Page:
All the shortlisted projects are now available in full on SLANT website click and on SLANT Facebook page click. You can view mine as well here and here, but, anyway, I’m presenting my work here as well! 🙂
The competition theme is “Evoking Memories” and everybody was free to interpret it. Here is a description of my project:
Interpretation of theme
When I look back into the times of my childhood, I remember spending time outdoors mostly. Running up and down a big courtyard, climbing trees, looking for snails and grasshoppers in the weeds, eating mulberries and hazel nuts while sitting on a branch, and playing in an old orchard. Many people I have asked have very similar memories from their
childhood. When I watch children today, I come to a sad conclusion that they were not given this opportunity we had – to spend their early years outdoors in natural environment. They play on streets, among buildings and cars. Also adults have too few possibilities to experience nature in the city and they tend to forget how they were spending their time when they were kids.
The main idea of the present work is to design a space between apartment houses in a way that will enable adults to evoke memories of their childhood spent in a close contact with nature, and, simultaneously, give their own children a wonderful opportunity to learn from their early years to discover and respect nature by spending time in it. Thus, the created area provides a room, encouraging adults and children to occupy themselves with various activities. During the designing process I added to the concept several elements reminding me my own childhood – a mulberry tree, hazel shrubs and fruit trees referring to the orchard. Therefore, my interpretation of the competition theme combines childhood memories of different people on one hand and, on the other, my personal ones.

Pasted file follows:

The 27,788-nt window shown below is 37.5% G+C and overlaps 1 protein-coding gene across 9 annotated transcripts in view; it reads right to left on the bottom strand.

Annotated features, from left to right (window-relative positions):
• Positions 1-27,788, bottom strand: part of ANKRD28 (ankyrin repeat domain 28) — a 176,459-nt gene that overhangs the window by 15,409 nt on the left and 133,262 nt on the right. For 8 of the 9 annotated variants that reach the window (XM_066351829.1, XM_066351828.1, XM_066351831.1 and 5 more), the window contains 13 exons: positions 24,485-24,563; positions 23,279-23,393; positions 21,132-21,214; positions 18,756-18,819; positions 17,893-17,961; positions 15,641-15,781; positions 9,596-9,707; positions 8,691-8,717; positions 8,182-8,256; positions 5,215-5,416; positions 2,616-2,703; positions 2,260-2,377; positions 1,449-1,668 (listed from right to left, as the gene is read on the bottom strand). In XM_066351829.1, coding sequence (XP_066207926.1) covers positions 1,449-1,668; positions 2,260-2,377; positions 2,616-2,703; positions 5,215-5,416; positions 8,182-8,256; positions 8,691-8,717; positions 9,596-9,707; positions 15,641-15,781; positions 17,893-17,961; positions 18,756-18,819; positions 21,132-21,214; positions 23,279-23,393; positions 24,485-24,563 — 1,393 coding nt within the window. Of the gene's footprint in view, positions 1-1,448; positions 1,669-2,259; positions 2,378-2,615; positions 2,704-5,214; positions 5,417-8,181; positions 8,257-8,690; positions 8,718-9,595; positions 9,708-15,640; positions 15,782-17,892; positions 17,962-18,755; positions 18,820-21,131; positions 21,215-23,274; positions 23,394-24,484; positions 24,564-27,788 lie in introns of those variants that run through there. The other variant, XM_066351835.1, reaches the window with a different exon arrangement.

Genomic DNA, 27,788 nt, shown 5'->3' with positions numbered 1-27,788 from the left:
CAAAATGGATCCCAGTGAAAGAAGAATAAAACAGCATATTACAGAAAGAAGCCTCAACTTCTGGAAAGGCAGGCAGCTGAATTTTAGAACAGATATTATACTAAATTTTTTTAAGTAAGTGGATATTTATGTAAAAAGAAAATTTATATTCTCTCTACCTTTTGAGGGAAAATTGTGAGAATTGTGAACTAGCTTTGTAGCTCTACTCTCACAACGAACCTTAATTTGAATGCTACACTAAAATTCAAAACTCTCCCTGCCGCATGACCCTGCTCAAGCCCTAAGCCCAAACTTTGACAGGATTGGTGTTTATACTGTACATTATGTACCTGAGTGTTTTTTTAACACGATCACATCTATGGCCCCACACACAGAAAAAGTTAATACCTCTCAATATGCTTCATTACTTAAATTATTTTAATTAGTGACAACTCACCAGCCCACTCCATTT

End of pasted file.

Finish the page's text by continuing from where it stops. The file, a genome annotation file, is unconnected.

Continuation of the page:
The chosen plot is located in the south-west of Wrocław, one of the biggest cities in Poland. Its area is 695 m2 of irregular shape. It is not designed currently. The space is enclosed by four-floor apartment houses, inhabited mainly by families with little children.
Boundary and entrances
The plot is enclosed by beech and common ninebark hedge from north, east and south side; west side is screened by a wooden fence. The boundaries are 2m high, giving feeling of privacy. The area can be entered by two entrances – each is as wide as the main path leading through the plot (150 and 120cm, respectively).
Use of hard materials
The design provides natural materials, like wood (benches, logs, stormwater container, swings), stone (stone path) and gravel (main path), but also a metal element can be found (a tower).
Use of plants
Only native plant species were selected. Another criteria for choosing the species was ability to grow in average soil and full sun, as these are the plot conditions. As the size of the plot is rather small, a limited number of taxas was proposed. You can find the plant species list in the project presentation. Meadow species were not included as they grow on their own and their number varies from season to season; species planted in the gardening area were not included to the list either, because it is people who decide which taxas grow there.